Ba1-x Mx/2 Lx/2 FX:yEu2+, in which M is at least one alkali metal selected from the group consisting of Li, Na, K, Rb and Cs; L is at least one trivalent metal selected from the group consisting of Sc, Y, La, Ce, Pr, Nd, Pm, Sm, Gd, Tb, Dy, Ho, Er, Tm, Yb, Lu, Al, Ga, In and Tl; X is at least one halogen selected from the group consisting of Cl, Br and I; and x and y are numbers satisfying the conditions of 10-2 ≦x≦0.5 and 0<y≦0.1, respectively, as described in Japanese Patent Provisional Publication No. 58(1983)-206678;

BaFX.xA:yEu2+, in which X is at least one halogen selected from the group consisting of Cl, Br and I; A is at least one fired product of a tetrafluoroboric acid compound; and x and y are numbers satisfying the conditions of 10-6 ≦x≦0.1 and 0<y≦0.1, respectively, as described in Japanese Patent Provisional Publication No. 59(1984)-27980;

BaFX.xA:yEu2+, in which X is at least one halogen selected from the group consisting of Cl, Br and I; A is at least one fired product of a hexafluoro compound selected from the group consisting of monovalent and divalent metal salts of hexafluoro silicic acid, hexafluoro titanic acid and hexafluoro zirconic acid; and x and y are numbers satisfying the conditions of 10-6 ≦x≦0.1 and 0<y≦0.1, respectively, as described in Japanese Patent Provisional Publication No. 59(1984)-47289;

BaFX.xNaX':aEu2+, in which each of X and X' is at least one halogen selected from the group consisting of Cl, Br and I; and x and a are numbers satisfying the conditions of 0<x≦2 and 0<a≦0.2, respectively, as described in Japanese Patent Provisional Publication No. 59(1984)-56479;

MII FX.xNaX':yEu2+ :zA, in which MII is at least one alkaline earth metal selected from the group consisting of Ba, Sr and Ca; each of X and X' is at least one halogen selected from the group consisting of Cl, Br and I; A is at least one transition metal selected from the group consisting of V, Cr, Mn, Fe, Co and Ni; and x, y and z are numbers satisfying the conditions of 0<x≦2, 0<y≦0.2 and 0<z≦10-2, respectively, as described in Japanese Patent Provisional Publication No. 59(1984)-56480; and

MII FX.aMI X'.bM'II X"2 cMIII X"'3.xA:yEu2-, in which MII is at least one alkaline earth metal selected from the group consisting of Ba, Sr and Ca; MI is at least one alkali metal selected from the group consisting of Li, Na, K, Rb and Cs; M'II is at least one divalent metal selected from the group consisting of Be and Mg; MIII is at least one trivalent metal selected from the group consisting of Al, Ga, In and Tl; A is at least one metal oxide; X is at least one halogen selected from the group consisting of cl, Br and I; each of X', X" and X"' is at least one halogen selected from the group consisting of F, Cl, Br and I; a, b and c are numbers satisfying the conditions of 0≦a≦2, 0≦b≦10-2, 0≦c≦10-2 and a+b+c≦10-6 ; and x and y are numbers satisfying the conditions of 0<x≦0.5 and 0<y≦0.2, respectively, as described in Japanese Patent Application No. 57(1982)-184455.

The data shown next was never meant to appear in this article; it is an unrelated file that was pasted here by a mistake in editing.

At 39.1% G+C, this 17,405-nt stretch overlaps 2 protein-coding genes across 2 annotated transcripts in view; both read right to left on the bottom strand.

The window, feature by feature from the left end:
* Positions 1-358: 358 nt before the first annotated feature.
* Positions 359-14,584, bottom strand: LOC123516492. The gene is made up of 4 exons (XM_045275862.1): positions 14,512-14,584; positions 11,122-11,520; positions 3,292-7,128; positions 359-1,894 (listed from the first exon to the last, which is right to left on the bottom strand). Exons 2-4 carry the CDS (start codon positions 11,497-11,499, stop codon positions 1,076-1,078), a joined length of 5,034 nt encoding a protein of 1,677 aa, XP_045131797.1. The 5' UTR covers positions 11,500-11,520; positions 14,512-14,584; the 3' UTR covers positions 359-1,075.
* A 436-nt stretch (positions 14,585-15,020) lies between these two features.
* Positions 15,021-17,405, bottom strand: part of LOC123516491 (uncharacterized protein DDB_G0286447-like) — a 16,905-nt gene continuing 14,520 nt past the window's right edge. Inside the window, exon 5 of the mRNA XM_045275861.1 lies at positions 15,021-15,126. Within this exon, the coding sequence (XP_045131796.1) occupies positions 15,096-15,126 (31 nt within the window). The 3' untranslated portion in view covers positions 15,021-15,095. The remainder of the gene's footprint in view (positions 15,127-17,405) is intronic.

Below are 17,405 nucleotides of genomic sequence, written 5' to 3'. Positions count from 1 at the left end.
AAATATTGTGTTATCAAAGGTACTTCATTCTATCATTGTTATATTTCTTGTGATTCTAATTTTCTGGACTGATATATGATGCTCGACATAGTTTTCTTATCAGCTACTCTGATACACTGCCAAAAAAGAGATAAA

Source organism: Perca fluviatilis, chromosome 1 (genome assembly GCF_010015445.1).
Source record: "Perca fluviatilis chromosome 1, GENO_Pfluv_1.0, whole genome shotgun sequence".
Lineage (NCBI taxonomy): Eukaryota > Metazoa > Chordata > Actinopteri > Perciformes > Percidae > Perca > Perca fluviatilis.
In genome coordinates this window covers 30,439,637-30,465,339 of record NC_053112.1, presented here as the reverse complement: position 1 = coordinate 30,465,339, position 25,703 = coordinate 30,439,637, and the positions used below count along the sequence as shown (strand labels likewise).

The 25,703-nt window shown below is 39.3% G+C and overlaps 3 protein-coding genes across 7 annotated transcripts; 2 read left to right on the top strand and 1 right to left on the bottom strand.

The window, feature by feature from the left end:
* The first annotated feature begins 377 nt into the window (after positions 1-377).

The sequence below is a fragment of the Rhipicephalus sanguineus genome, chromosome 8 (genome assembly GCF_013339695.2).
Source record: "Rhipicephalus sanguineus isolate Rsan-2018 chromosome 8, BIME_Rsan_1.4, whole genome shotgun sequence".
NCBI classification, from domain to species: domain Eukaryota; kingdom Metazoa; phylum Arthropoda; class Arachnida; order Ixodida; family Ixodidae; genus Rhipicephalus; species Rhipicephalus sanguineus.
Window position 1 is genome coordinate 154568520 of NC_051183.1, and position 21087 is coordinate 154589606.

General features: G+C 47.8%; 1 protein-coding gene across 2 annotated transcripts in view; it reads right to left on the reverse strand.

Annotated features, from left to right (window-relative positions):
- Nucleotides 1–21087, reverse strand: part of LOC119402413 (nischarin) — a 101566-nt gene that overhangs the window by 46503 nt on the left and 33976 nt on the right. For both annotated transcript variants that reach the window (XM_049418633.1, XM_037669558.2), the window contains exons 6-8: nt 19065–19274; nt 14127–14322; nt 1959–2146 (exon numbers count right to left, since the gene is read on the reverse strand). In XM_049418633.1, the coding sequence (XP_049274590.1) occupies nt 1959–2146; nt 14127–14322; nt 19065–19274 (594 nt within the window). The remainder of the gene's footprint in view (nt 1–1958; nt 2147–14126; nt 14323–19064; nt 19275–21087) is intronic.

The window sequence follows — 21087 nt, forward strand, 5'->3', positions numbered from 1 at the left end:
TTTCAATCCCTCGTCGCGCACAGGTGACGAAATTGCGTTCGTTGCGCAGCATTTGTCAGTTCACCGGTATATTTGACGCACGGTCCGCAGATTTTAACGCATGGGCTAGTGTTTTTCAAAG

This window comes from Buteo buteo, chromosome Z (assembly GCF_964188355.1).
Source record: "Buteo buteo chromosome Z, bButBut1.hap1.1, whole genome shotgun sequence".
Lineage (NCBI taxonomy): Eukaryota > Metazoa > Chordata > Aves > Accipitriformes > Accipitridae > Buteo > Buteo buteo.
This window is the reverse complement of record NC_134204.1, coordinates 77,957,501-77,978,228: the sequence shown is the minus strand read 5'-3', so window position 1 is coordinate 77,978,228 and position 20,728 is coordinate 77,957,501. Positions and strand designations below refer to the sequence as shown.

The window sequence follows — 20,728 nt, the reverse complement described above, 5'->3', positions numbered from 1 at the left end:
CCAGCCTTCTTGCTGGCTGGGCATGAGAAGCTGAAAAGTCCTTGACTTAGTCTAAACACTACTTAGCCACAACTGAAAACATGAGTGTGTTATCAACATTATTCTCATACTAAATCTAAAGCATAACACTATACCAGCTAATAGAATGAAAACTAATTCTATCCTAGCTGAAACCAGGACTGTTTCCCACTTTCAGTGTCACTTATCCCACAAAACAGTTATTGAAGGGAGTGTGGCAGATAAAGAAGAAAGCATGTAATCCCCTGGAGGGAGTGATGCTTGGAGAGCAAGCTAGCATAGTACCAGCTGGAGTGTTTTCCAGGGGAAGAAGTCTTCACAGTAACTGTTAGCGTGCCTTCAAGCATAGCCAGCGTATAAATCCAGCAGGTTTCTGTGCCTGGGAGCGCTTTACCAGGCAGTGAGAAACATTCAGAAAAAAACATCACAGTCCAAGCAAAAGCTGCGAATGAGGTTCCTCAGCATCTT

The above-described stimulable phosphors are given by no means to restrict the stimulable phosphor employable in the present invention. Any other phosphor can be also employed, provided that the phosphor gives stimulated emission when excited with stimulating rays after exposure to a radiation.

Detailed description on the stimulable phosphor sheet and the exposing procedure employable in the present invention is given in Japanese Patent Application No. 57(1982)-193418 (U.S. patent application Ser. No. 549,417 and European Patent Application No. 83 110 984.8).

A method for reading out or detecting the information on the dimensional location of the radioactively labeled substances stored in the stimulable phosphor sheet will be described below briefly, referring to an embodiment of a read-out system shown in FIG. 2 of the accompanying drawings.

FIG. 2 schematically illustrates an embodiment of the read-out system comprising a preliminary read-out section 2 for preliminarily reading out the two dimensional information on the location of the radioactively labeled substances stored (or recorded) in the stimulable phosphor sheet 1 (stimulable phosphor sheet may be hereinafter referred to as "phosphor sheet"), and a final read-out section 3 for finally reading out the desired locational information on the radioactively labeled substance stored in the phosphor sheet 1.

In the preliminary read-out section 2, the preliminary read-out operation is carried out in the following manner.

Laser beam 5 generated by a laser source 4 first passes through a filter 6 to cut off a light beam in the wavelength region corresponding to the wavelength region of stimulated emission to be emitted from the phosphor sheet 1 in response to stimulation with the laser beam 5. The laser beam 5 is subsequently deflected by a beam deflecter 7 such as a galvanometer mirror, and reflected by a plane reflecting mirror 8. The deflected beam then impinges upon the phosphor sheet 1. The laser source 4 used herein is so selected as to avoid overlapping of the wavelength region of the laser beam 5 with the main wavelength region of the stimulated emission to be emitted from the phosphor sheet 1.